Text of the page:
Microsoft just announced a big change for its entertainment apps and services. In short, Xbox Music is being rebranded as Groove and Xbox Video is being rebranded as Movies & TV. Both apps will be available in a new Windows 10 preview available later this week.

Yet this is more than just a rebranding: After all, we’ve known the Xbox name was being dropped from these Microsoft services for a while now. This is part of Microsoft’s larger strategy to become a major player in the business of selling digital music, movies, and TV shows.

Microsoft promises both new apps have “easy-to-use menus and navigation controls” and touch gestures that work well regardless of whether you’re using mouse and keyboard or a touch screen. Indeed, the news today focuses on the apps in Windows 10 for PCs, but that’s simply because the new OS is launching on July 29. You can expect Microsoft’s latest media push to encompass more than just desktops, laptops, and tablets — the changes will roll out to other devices “in the coming months,” said Windows Communication Manager Brandon LeBlanc.


In Groove, you can pinch to zoom in or out of different views, drag your favorite tracks into playlists, hover over the Taskbar icon for playback controls, or right click for contextual menus to pin an album to your Start menu. The app is available in light and dark themes, and can also sport an accent color (you can change this in Windows Settings).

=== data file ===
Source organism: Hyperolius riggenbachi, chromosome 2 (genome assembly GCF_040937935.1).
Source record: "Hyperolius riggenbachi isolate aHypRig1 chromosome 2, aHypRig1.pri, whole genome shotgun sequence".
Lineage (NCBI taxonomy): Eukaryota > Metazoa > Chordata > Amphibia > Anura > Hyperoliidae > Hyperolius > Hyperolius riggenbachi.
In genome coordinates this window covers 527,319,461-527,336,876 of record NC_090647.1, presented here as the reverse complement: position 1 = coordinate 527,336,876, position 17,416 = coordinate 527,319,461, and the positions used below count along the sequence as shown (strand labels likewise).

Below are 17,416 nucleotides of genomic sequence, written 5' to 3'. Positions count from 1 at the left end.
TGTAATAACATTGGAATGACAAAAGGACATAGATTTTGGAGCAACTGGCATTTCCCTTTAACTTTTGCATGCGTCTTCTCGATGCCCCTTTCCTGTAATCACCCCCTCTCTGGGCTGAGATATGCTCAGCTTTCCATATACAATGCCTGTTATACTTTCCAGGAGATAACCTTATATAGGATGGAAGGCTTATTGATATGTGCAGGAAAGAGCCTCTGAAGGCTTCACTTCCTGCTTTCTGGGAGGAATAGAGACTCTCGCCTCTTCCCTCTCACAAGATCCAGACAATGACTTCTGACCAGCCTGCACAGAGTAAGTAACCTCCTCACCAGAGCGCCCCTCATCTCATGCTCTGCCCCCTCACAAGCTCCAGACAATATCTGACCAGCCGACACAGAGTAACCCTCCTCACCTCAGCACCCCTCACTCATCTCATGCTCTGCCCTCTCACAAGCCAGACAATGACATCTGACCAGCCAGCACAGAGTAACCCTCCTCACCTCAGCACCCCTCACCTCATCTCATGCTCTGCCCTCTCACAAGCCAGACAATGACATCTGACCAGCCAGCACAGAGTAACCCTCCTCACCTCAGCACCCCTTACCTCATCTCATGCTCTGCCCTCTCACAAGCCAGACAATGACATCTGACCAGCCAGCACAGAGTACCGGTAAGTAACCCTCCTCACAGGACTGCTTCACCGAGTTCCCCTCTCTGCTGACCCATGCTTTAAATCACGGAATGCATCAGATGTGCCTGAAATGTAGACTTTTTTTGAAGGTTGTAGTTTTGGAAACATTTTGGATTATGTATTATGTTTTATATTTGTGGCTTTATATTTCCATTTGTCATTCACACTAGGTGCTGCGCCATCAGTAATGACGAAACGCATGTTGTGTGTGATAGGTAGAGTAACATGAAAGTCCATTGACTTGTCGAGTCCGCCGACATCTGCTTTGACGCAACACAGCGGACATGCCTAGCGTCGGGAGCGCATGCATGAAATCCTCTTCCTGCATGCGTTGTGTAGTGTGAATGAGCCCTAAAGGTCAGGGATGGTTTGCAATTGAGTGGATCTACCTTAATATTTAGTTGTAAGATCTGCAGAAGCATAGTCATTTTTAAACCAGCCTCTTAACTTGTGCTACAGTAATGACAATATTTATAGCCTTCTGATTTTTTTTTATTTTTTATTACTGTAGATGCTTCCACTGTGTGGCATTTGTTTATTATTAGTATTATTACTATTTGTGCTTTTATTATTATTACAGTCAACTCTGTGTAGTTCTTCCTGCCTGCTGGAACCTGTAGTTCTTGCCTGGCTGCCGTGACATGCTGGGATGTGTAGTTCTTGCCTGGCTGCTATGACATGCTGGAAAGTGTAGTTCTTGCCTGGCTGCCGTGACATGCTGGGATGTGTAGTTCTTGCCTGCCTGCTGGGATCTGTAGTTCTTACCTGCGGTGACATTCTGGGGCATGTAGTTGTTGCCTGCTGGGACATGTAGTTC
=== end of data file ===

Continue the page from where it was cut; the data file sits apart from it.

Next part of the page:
Best of all, Groove features built-in OneDrive integration. As such, you can upload all your MP3s and access them all for free with the Groove app. It will be available on Windows, Android, iOS, your Xbox, and the Web.

As you might expect, the Xbox Music Pass is now called the Groove Music Pass. The service is still the same: no ads for $9.99 per month or $99 per year, and you can create custom radio stations. Depending on the market, the music catalog can include up to over 40 million tracks.


The Movies & TV app is meanwhile largely the same: It plays all your personal videos (MKV support has been added) as well as movies and TV shows you love. You can import your personal video collection, drag and drop videos between your collections, use right-click and hot keys for contextual menus, and go full-screen.

Movies & TV also taps directly into the Windows Store, which lets you buy or rent both movies and TV shows. Microsoft is promising weekly new releases, access to TV shows a day after they air, discounts, and personalized recommendations.

The most interesting feature will be continuous playback. On Windows 10 devices, Xbox, and the Web, the Movies & TV app will supposedly let you start watching purchased or rented content on one device, and pick up where you left off on another. That’s something we’re very eager to test out ourselves.

It’s important to remember the context here: Microsoft is aiming to get Windows 10 on a billion devices in two to three years. With that many potential customers, it’s thus really no surprise the company is readying a new digital media onslaught.